Dustin Hoffman said it in Rain Man, so it has to be true, right? Qantas has never crashed. This unblemished safety record has become a source of national pride, another of our defining characteristics. And yet it's not quite accurate. True, a Qantas jet aircraft has never been involved in a fatal accident. However, Qantas planes crashed 10 times between 1927 and 1951, with the loss of 80 lives. Admittedly though, some of those were due to the planes' involvement in World War II, and there has been no loss of life for 65 years.

The stone columns on Sydney Harbour Bridge are there for a reason

They are there for a reason, it's not the reason most people think. The two granite pylons at either end of the bridge serve no structural function whatsoever – they were included in the design to reassure a general public who, at that point in time, couldn't get their heads around the strength of solid steel.

The Sydney Harbour Bridge's pylons are there to reassure the public only.

The Sydney Harbour Bridge's pylons are there to reassure the public only. Photo: iStock

​See also: Why the best time to visit Sydney is right now

Australia is affordable for travellers

"Yeah mate, come on over, it's pretty cheap." When you live here, it's easy to lose sight of the fact that we get charged a hell of a lot more for most things than everybody else in the world. While Australia might seem reasonably affordable to those of us earning cushy Australian wages, it's actually the fourth most expensive country in the world for tourists, according to the World Economic Forum, behind only France, the UK and Switzerland.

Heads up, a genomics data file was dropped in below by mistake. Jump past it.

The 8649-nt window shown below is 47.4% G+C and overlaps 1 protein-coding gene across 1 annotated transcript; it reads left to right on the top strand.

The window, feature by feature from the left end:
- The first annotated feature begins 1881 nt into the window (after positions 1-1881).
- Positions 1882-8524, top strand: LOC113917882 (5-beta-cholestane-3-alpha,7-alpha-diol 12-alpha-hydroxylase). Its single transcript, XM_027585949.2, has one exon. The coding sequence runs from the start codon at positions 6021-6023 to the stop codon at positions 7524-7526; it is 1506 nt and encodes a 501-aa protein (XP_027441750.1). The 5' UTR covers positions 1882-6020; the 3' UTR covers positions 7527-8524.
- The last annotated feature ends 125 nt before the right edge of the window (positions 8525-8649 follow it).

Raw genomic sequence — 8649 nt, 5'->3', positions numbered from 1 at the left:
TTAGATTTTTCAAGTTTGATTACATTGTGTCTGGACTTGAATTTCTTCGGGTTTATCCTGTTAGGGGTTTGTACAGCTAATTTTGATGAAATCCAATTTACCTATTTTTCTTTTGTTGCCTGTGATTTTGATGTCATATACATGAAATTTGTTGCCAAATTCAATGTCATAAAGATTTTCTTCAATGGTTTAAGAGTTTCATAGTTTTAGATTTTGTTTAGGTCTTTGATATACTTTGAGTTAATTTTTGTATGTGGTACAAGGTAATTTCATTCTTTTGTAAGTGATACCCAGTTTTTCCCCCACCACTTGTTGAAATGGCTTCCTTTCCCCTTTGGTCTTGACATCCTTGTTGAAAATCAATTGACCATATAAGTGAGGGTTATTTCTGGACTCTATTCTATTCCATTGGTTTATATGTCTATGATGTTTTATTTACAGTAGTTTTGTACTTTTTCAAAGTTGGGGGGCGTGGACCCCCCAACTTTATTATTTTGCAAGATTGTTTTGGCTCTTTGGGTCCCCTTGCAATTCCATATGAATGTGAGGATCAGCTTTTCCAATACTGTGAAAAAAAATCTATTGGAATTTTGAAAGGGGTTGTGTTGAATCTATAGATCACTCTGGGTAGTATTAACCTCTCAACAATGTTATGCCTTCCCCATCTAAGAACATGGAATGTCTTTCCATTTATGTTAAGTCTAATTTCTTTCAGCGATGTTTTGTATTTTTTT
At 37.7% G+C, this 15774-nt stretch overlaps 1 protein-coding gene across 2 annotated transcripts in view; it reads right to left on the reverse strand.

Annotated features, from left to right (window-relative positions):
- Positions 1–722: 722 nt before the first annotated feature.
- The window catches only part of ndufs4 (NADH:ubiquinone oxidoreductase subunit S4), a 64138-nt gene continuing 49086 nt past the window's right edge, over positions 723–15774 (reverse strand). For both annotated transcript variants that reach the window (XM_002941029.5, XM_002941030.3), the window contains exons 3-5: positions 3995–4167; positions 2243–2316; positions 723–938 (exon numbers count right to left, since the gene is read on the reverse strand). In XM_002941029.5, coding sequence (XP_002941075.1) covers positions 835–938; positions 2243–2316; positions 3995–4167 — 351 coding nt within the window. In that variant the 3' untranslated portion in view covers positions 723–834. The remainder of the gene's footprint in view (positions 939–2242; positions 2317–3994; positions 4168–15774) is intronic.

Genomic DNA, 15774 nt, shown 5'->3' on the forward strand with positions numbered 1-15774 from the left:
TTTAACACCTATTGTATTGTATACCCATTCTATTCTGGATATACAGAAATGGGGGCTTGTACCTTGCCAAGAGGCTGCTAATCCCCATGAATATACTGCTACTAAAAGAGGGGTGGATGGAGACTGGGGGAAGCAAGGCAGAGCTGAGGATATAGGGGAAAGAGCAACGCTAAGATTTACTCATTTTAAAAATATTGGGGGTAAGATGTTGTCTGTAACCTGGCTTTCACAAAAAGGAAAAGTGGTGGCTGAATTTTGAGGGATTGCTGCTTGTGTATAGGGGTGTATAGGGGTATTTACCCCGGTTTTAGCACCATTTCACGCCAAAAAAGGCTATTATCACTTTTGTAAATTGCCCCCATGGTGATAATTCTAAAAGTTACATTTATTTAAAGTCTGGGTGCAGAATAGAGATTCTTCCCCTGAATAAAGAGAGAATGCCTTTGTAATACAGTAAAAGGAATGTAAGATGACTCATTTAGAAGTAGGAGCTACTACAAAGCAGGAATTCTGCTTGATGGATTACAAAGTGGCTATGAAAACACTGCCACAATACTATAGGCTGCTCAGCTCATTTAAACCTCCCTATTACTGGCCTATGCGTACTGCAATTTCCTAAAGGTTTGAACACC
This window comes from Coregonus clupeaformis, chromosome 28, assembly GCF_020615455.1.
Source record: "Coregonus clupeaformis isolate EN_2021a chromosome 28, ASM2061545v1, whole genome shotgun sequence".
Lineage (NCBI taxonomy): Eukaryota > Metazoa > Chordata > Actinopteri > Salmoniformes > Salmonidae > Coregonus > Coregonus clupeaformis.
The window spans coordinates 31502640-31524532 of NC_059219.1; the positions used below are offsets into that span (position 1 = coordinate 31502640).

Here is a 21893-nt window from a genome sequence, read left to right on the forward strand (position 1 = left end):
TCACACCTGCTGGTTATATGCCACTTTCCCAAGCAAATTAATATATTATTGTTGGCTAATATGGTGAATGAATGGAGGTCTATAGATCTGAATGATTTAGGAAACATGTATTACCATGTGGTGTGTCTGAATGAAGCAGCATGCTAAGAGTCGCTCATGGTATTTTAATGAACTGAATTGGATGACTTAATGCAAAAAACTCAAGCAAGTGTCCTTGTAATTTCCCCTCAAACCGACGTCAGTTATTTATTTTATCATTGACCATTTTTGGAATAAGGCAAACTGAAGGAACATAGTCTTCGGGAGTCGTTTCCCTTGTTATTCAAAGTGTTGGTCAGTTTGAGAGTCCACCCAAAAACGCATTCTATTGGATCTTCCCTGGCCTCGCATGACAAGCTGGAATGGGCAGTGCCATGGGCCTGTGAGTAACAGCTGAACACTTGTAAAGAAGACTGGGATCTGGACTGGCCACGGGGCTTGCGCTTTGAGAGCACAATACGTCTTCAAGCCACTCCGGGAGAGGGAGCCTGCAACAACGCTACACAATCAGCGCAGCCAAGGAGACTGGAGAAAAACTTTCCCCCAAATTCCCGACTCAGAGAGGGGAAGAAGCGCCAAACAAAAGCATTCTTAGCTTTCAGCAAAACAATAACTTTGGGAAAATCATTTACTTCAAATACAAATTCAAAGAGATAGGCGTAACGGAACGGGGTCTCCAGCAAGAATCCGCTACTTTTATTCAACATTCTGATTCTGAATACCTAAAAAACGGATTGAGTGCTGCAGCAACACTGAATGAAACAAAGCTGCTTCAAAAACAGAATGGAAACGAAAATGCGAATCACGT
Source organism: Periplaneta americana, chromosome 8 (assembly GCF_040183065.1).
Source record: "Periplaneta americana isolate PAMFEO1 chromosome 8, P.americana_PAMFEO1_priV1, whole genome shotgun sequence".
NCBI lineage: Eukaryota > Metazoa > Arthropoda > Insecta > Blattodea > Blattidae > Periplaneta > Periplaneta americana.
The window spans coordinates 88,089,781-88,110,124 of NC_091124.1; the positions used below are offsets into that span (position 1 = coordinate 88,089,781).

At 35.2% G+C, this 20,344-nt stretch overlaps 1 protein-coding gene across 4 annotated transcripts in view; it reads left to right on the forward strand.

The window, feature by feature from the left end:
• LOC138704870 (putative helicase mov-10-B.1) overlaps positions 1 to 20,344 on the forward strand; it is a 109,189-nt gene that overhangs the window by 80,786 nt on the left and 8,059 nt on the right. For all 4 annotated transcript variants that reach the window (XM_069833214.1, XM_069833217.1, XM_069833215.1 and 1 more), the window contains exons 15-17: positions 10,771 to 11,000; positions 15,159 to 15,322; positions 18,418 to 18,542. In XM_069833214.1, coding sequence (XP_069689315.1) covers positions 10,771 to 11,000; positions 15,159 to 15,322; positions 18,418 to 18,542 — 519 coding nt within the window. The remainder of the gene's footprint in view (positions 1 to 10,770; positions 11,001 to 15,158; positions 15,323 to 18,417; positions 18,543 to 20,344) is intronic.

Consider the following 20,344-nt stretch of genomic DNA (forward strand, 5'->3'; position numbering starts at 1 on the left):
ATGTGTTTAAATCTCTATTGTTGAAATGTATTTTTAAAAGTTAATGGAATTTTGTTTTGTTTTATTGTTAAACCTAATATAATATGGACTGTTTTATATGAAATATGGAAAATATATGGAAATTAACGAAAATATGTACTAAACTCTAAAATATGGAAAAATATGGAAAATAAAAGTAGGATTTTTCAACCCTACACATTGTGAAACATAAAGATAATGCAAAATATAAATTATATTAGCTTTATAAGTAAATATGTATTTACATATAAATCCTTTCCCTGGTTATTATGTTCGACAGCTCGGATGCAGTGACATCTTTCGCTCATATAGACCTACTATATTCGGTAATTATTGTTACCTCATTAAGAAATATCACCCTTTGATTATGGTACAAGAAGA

See also: Australia too expensive? The best countries to retire to

We have the world's longest straight road

This is another one we like to tell tourists as they head off for their road trip around Australia: we have the world's longest stretch of straight road. It's the Eyre Highway, a 146.6-kilometre arrow across the Nullarbor Plain. However, there's bad news. Highway 10 in Saudi Arabia, a stretch from the town of Haradh to the UAE border, goes on for a mind-numbing 260km without a corner.

The Eyre Highway: Not the world's longest straight road anymore.

The Eyre Highway: Not the world's longest straight road anymore. Photo: iStock

We're the world's biggest boozers

Another one of the national characteristics we like to quote – whether out of pride or shame – is that Australians are up there with the world's biggest drinkers. In fact, according to the World Health Organisation, we rank a lowly 19th in terms of alcohol consumption per capita, beaten by the likes of Portugal, Russia, and even South Korea.

See also: What we need to learn from Europe about drinking

The Sydney Opera House roof forms a perfect sphere

It's a common misconception that if you pulled all those beautiful white sails off the Sydney Opera House and assembled them in the right way, they'd form a perfect sphere. Not quite true. Yes, the shape of the sails is determined by the plane of a single sphere – but the bits aren't a jigsaw puzzle. They're just really nice to look at.

The Sydney Opera House: Just really nice to look at.

The Sydney Opera House: Just really nice to look at. Photo: Brook Mitchell

What do you think we're getting wrong about Australia?

Email: b.groundwater@fairfaxmedia.com.au

Instagram: instagram.com/bengroundwater